I should have posted this some time ago. There’s supposed to be audio coming but I have yet to see it. This conference was full of information so I’m going to split up the posts. A schedule with links to presentations is available. If my memory is too vague feel free to comment and correct. I have to stress that this only gives you a small idea of the great information at this conference. The discussions at lunch and at the bar afterwards were just as informative and probably more so at time. I’ll be posting more soon.
I was looking forward to this talk as I’ve followed the open-ils blog and think they are doing some interesting work, especially with the architecture (jabber, etc). The PINES consortia is a rather large state system. They found that the current vendor solutions did not meet their needs (wasn’t designed for it) and began development of their own. They hope to release it so other libraries/consortia can use it as well. The system was designed from the ground up without much of the “library-centric” backgrounds one might expect. Catalogers and others were asked for their ideal workflow rather than implement the current workarounds they used with other vendors.
Another interesting note is that they are storing marcxml in the database but when they want to display it or index it they transform it to MODS. They only go to the original marcxml record when they need something that is not contained within the MODS version. I believe they also stated they are using the PostgreSQL relevance ranking along with a few modifications.
I’ve followed Art’s blog for sometime as well and he’s got quite a few interesting projects, including using Google Desktop to search library holdings. I can’t say I understand much about the Acquisition side of libraries but the presentation still made sense. His main point seemed to be that ordering systems are very complex things with complex workflows and most ILS implementations are hacks or incomplete. Full-fledged ERP systems (non-library) would likely be a better investment and provide better workflows. Apparently quite a few libraries in Canada already do this.
Since the conference this idea has taken off even more, but even then it was ramping up and I was interested in learning more. I haven’t been keeping as good of track as I should and don’t understand everything about it. My general understanding is that it is a simple microformat coupled with a simple API that allows you to move metadata for objects around. The official site says “unAPI is a tiny HTTP API for the few basic operations necessary to copy discrete, identified content from any kind of web application”. Your best bet is to go through the examples on the site. The one thing that is clear is that there is a need for the ability to copy/paste information on the web similar to copy/paste on the desktop. There’s also some posts by Jon Udell and over at Lesscode that may bring you up to speed on the issue.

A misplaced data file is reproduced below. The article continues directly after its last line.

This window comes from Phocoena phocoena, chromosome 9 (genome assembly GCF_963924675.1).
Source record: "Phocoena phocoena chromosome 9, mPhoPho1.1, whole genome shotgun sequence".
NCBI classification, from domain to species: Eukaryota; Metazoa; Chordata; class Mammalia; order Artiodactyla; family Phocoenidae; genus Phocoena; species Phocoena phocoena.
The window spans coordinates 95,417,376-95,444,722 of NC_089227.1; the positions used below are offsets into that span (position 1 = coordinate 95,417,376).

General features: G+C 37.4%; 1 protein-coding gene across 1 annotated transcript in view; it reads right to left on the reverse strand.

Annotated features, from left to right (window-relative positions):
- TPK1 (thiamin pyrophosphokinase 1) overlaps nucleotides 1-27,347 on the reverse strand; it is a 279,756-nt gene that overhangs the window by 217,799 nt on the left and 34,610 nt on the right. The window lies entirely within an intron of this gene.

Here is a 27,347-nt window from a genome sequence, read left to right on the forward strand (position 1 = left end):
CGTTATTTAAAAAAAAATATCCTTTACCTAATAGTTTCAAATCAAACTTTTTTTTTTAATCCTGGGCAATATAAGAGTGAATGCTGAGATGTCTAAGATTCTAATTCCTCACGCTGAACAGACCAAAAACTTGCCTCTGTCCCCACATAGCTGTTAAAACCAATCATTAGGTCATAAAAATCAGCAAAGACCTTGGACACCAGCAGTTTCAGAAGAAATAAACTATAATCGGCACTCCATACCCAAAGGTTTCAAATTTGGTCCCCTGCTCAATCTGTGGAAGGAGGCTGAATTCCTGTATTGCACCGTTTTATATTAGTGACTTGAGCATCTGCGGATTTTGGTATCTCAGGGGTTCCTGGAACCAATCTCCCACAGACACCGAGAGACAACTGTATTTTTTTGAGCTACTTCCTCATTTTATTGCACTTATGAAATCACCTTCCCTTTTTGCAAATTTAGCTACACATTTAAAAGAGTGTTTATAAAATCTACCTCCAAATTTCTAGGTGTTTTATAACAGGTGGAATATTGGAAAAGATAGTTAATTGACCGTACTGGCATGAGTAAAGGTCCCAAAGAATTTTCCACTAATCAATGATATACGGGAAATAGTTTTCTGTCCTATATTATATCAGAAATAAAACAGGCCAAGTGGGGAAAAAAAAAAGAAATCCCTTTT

This was another talk I was really looking forward to. If you’ve seen OpenWorldCat then you’ve seen some of the potential for WikiD. WikiD takes the potential of wiki’s and adds the potential of structured data. I also have written down that it incorporates ideas of OAI repositories as well. While this thing is way too advanced for anything I’d be playing with I got the definite impression that anyone working on digital library collections should be looking at this.
The whole data structure was interesting as well (if I understand it correctly). It can handle arbitrary xml schemas and it will store the data in that collection with that schema. For indexing it will use a uniform schema that you map your data to. There has also been a change apparently in SRU to allow updating. It seems like a nice example of using many of the standards that are out there (SRU/W, OpenURL, RSS, etc) and integrating them into a useful platform.
I’ve probably just fed you with a bunch of misinformation so your best bet is to look through the slides, check out the project site and an example site (use firefox).